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There has been a lot written about the recent UK-EU Trade and Co-operation Agreement (TCA), particularly around cross-border trade in goods. Indeed, the key “win” was the “tariff and quota-free” trade, and the recent headlines have been dominated by border delays owing to new customs formalities.
Much less has been written about the impact on services, yet with 80% of the UK economy being made up of the services sector, it is crucial to understand how the TCA will impact cross-border trade-in services.
The main reason for the relative lack of coverage is that the TCA is very light on services-related provisions. Ultimately, the TCA does not provide the level of market access afforded to the UK whilst it was part of the single market, or anything resembling that level of market access.
There are some positives under the TCA in respect of services. For example, the TCA includes a “most-favoured-nation” statement which means that if the UK or (more importantly) the EU, agree more favourable terms with another country in the future, then such terms will be automatically extended to include UK-EU trade.
Additionally, the TCA provides that neither the UK nor EU may treat any incoming firms less favourably than the most favourable treatment afforded to its own firms (known as “national treatment” in the TCA). Finally, another benefit is that short-term business travel is permitted under the deal, albeit with caveats.
Notwithstanding some of these positive points, the value of the TCA is limited in respect of services, and there are a significant number of general restrictions caveated into the positives mentioned. For example, to benefit from short-term business travel, an independent professional will need to have a degree and six years’ experience to use this permit to their advantage and meet other criteria that will render a lot of overseas business travel no longer possible without a visa. Also, mutual recognition of professional qualifications is no longer automatic for UK-EU trade, which will be problematic in areas such as engineering. Instead, economic needs tests will appear more commonplace and will act as a barrier between free trade.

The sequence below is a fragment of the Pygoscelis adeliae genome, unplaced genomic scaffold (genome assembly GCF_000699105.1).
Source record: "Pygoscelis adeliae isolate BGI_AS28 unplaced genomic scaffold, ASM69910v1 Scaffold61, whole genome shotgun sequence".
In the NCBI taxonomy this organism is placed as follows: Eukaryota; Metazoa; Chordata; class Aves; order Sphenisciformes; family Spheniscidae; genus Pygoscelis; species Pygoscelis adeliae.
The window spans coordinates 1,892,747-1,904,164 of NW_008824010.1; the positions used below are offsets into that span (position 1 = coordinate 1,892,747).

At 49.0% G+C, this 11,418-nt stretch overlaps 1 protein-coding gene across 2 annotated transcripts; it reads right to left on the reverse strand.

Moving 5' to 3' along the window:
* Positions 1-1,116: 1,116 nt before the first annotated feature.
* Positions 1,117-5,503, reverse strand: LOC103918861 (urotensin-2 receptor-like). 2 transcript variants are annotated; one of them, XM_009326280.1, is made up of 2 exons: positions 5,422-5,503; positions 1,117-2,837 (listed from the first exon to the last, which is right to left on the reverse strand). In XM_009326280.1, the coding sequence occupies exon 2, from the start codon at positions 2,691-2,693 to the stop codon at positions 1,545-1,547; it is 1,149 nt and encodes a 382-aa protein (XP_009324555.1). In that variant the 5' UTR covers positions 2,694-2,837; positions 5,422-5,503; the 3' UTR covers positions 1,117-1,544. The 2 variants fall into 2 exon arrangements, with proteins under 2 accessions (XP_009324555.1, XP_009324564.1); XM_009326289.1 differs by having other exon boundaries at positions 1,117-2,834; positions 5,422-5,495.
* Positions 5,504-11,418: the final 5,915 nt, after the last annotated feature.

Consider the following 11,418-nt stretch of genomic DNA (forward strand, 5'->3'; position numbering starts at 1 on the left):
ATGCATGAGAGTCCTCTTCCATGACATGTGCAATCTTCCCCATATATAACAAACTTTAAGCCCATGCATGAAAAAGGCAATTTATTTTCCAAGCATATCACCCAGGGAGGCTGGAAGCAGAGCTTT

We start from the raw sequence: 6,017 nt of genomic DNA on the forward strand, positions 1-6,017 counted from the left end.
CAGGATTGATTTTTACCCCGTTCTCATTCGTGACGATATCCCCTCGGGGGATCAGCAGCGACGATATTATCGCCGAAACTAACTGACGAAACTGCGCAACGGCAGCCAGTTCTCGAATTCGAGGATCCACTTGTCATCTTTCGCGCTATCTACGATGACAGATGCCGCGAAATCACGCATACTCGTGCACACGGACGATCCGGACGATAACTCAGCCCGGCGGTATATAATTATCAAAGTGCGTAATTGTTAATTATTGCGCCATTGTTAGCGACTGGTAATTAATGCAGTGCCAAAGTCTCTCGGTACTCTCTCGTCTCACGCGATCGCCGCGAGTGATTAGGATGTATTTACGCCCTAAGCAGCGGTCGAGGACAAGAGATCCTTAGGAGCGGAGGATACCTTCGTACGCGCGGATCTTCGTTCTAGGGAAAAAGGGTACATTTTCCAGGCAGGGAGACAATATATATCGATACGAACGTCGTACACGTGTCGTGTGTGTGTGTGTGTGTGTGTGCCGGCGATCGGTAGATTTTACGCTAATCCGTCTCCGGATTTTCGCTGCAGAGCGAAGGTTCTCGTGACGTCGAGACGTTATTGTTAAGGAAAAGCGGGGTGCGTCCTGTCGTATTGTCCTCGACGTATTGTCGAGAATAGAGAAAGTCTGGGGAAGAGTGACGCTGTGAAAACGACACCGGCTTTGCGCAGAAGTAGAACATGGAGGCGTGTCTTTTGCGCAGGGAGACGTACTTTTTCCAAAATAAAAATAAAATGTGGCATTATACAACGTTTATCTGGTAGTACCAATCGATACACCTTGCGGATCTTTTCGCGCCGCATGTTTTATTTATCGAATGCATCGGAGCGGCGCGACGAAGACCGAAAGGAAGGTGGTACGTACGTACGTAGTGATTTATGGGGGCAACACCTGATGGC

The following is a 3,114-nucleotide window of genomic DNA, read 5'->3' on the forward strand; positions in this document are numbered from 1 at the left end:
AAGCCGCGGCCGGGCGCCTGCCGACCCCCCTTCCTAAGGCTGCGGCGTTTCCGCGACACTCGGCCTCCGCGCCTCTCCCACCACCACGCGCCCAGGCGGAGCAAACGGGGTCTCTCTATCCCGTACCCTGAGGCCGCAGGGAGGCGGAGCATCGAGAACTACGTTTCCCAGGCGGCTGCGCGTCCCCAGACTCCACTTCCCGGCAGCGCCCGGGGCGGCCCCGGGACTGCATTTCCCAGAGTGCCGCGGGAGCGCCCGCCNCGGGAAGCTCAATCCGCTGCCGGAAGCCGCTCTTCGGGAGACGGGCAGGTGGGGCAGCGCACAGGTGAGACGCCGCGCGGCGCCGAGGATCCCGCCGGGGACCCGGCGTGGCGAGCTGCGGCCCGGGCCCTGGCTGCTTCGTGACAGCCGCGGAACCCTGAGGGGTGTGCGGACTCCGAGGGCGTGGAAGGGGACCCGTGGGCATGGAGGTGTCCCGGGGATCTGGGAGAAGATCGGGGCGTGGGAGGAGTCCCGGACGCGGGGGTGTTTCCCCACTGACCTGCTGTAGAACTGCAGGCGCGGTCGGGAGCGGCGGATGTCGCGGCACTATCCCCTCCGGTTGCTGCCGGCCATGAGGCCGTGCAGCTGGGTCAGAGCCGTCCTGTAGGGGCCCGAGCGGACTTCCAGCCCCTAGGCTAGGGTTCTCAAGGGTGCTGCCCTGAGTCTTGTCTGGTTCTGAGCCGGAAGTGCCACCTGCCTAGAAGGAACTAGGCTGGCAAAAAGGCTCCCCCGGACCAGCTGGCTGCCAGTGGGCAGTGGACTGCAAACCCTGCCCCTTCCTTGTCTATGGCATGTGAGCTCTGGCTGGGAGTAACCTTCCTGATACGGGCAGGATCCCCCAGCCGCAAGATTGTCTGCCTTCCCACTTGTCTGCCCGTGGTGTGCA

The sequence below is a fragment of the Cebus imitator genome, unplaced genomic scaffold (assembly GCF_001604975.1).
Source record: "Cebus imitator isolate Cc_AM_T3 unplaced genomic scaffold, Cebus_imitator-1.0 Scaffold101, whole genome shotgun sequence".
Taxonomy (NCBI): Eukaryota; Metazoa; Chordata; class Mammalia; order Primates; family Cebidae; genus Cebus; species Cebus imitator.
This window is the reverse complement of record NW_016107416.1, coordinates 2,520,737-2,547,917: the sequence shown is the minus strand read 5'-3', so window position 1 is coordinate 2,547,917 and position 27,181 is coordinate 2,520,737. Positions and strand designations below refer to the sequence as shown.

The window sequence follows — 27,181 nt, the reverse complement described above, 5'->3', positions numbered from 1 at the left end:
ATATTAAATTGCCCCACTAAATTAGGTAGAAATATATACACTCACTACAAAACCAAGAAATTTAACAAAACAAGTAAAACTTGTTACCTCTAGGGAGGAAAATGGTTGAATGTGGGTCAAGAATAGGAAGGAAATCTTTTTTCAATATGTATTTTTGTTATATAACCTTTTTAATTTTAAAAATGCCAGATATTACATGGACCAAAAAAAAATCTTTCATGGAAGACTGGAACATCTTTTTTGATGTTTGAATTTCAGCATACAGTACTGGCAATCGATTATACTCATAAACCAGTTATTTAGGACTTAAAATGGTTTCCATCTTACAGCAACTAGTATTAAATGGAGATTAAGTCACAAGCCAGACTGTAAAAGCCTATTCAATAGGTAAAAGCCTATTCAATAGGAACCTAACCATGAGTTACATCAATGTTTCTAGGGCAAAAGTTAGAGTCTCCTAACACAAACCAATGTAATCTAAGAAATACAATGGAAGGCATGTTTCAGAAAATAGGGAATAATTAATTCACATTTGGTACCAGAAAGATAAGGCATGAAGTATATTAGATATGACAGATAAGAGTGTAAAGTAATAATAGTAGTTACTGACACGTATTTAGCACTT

Qualifications will need to be recognised on a state-by-state basis in the EU, and this will present difficulties, given that rules vary significantly by both state and sector. There are some limited exceptions to this in the TCA, notably for legal services. As a result, UK lawyers will still hold the right to advise EU based clients on the UK and public international law, although the EU Member States do hold the right to place specific limits on this activity.
The TCA provisions are also limited in respect of trade in financial services, which is another area of major importance to the UK economy and an issue that many businesses will be disappointed not to see catered for in more detail.
The issue of equivalence has not been dealt with, leaving such decisions as unilateral decisions to be agreed between the parties. This means that the EU and UK can unilaterally recognise a third country regulatory framework as equivalent to their own in relation to market access and other purposes. However, given that there are 59 areas in which equivalence decisions can be taken, this could prove hugely restrictive for UK firms looking to provide financial service offerings in the EU.
Existing equivalence regimes under EU law vary markedly in their scope and operations. Only a limited number allow third-country financial firms to service EU clients without requiring EU approval. Even where a third-country offering can benefit from a regime that grants EU authorisation, it will be challenging to compete with EU based rivals as they will be subject to more restrictive conditions without passport rights. It should also be noted that each regime allows equivalence to be revoked unilaterally.
Regarding data, the TCA does address data transfer, which is another area that will impact trade, particularly digital trade in the technology sector. However, the TCA does not give the UK an ‘adequacy decision’, and much is left unresolved in terms of cross-border personal data transfers.
Prior to Brexit, the UK was able to benefit from the free flow of personal data across the single market without the need for an adequacy decision from the European Commission recognising the UK’s data protection measures as equivalent to those in the EU. The TCA provides for a 4-month (automatically extending to 6-month) bridging period, under which personal data can continue to be transferred on the same basis as before to allow for adequacy decisions to be finalised.
This has eased concerns that the UK would imminently face severe data disruption issues in commercial areas. However, an adequacy decision should not be taken for granted, and businesses should be addressing any concerns before the end of the 4–6-month period. You can read more detailed guidance about the impact of the deal on data here.
Ultimately, the UK services sector faces a future in which it will need to adjust to a new state by state service-specific mixture of market access constraints. In the short-term, this is likely to lead to more administrative costs, making planning more challenging. In the long term, the sector will need to keep a close eye on any further changes to how the EU deals with third countries and adapt accordingly.
You can contact our specialist Brexit team for legal support on the issues discussed, along with any other Brexit related assistance you may require. You can also access our dedicated Brexit Hub or contact us on 0161 941 4000 or email our Brexit team for further information.